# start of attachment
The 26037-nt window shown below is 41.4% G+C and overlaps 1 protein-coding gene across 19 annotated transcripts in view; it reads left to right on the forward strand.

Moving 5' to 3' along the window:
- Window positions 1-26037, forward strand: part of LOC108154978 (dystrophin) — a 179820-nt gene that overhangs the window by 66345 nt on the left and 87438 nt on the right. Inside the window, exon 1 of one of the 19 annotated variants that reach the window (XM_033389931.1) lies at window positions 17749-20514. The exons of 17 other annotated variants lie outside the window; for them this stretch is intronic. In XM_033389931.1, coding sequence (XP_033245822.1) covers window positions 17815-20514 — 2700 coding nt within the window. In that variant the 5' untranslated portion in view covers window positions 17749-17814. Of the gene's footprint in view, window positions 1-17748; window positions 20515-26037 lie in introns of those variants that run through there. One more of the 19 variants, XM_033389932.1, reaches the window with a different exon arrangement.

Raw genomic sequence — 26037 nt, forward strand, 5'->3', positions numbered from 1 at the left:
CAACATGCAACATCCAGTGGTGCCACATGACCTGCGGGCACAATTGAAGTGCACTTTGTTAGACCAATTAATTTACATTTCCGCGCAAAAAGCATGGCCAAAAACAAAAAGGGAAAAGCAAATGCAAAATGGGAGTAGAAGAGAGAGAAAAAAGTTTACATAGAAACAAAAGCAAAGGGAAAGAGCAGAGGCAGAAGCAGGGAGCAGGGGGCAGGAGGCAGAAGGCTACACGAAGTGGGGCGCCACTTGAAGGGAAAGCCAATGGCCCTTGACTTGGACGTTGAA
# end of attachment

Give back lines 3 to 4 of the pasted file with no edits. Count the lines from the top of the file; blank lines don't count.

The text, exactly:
- Window positions 1-26037, forward strand: part of LOC108154978 (dystrophin) — a 179820-nt gene that overhangs the window by 66345 nt on the left and 87438 nt on the right. Inside the window, exon 1 of one of the 19 annotated variants that reach the window (XM_033389931.1) lies at window positions 17749-20514. The exons of 17 other annotated variants lie outside the window; for them this stretch is intronic. In XM_033389931.1, coding sequence (XP_033245822.1) covers window positions 17815-20514 — 2700 coding nt within the window. In that variant the 5' untranslated portion in view covers window positions 17749-17814. Of the gene's footprint in view, window positions 1-17748; window positions 20515-26037 lie in introns of those variants that run through there. One more of the 19 variants, XM_033389932.1, reaches the window with a different exon arrangement.

Raw genomic sequence — 26037 nt, forward strand, 5'->3', positions numbered from 1 at the left: